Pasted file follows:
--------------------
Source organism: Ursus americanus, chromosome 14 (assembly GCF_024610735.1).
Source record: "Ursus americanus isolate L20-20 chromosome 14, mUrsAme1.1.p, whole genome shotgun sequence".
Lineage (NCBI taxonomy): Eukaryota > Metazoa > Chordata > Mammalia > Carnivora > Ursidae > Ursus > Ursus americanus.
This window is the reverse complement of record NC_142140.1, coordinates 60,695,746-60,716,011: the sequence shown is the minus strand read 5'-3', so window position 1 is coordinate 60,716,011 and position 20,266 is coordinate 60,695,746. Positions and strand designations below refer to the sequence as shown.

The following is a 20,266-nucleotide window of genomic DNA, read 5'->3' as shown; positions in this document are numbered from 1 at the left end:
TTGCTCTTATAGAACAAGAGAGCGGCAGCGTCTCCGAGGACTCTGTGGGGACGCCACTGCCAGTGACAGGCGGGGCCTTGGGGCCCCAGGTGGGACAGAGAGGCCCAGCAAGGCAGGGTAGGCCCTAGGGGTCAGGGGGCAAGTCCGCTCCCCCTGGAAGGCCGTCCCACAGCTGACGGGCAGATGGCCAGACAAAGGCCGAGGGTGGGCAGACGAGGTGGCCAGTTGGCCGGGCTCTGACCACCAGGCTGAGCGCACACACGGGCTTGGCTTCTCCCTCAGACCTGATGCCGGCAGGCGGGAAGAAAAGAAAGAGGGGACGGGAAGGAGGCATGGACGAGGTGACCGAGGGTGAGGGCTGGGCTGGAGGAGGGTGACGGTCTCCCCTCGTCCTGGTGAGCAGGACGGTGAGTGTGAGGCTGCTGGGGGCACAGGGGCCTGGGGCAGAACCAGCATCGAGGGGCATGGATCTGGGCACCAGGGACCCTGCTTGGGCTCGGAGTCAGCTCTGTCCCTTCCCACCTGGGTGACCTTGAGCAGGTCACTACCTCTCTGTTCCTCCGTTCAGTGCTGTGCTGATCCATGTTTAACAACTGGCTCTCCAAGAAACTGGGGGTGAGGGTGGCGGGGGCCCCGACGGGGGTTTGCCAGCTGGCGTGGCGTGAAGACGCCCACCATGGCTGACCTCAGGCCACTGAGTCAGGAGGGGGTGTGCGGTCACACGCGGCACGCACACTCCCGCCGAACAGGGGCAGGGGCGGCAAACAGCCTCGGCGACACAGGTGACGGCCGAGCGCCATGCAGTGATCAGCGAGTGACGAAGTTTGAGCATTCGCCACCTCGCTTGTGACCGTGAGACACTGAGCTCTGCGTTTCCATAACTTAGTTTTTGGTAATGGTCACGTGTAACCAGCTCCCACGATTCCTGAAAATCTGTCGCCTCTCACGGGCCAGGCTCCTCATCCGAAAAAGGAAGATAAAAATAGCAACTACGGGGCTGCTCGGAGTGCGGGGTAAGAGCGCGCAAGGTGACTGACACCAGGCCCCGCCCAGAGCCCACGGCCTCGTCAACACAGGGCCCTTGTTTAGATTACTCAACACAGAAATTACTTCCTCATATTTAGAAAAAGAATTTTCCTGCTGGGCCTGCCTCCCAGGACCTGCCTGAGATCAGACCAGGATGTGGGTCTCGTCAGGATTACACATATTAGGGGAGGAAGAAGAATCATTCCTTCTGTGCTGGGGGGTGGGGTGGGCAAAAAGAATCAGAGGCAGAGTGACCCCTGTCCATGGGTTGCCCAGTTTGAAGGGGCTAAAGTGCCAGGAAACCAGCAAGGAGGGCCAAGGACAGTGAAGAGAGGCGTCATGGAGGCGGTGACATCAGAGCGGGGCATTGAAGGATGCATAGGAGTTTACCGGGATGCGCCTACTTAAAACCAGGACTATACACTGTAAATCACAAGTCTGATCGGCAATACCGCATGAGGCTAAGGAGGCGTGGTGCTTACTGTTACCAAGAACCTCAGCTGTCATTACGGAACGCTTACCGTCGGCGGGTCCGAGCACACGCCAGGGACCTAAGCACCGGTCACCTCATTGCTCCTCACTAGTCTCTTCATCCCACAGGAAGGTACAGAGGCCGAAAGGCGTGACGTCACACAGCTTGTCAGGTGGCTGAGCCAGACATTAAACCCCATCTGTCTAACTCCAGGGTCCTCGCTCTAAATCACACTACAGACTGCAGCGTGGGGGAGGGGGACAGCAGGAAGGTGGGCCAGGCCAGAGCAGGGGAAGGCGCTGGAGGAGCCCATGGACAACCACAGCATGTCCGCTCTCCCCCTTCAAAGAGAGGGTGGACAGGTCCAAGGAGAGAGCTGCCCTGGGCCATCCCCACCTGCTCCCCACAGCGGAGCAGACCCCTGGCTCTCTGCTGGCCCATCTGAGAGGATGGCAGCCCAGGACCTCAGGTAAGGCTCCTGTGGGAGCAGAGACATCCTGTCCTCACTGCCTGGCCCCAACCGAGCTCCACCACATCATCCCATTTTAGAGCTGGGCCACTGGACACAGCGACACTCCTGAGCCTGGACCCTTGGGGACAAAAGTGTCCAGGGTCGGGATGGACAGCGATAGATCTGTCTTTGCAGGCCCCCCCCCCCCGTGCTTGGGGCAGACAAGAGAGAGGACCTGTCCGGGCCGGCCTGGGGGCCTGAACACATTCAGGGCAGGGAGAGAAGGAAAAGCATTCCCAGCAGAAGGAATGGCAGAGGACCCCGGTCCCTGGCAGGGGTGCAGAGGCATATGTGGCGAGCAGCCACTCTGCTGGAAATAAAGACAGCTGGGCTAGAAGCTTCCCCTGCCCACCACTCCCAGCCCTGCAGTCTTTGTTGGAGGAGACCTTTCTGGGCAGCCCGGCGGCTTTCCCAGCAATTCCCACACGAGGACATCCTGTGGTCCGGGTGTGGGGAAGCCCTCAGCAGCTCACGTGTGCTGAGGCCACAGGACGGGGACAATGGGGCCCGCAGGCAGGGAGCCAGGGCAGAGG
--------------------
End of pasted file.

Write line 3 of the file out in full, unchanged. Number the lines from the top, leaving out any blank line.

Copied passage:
Lineage (NCBI taxonomy): Eukaryota > Metazoa > Chordata > Mammalia > Carnivora > Ursidae > Ursus > Ursus americanus.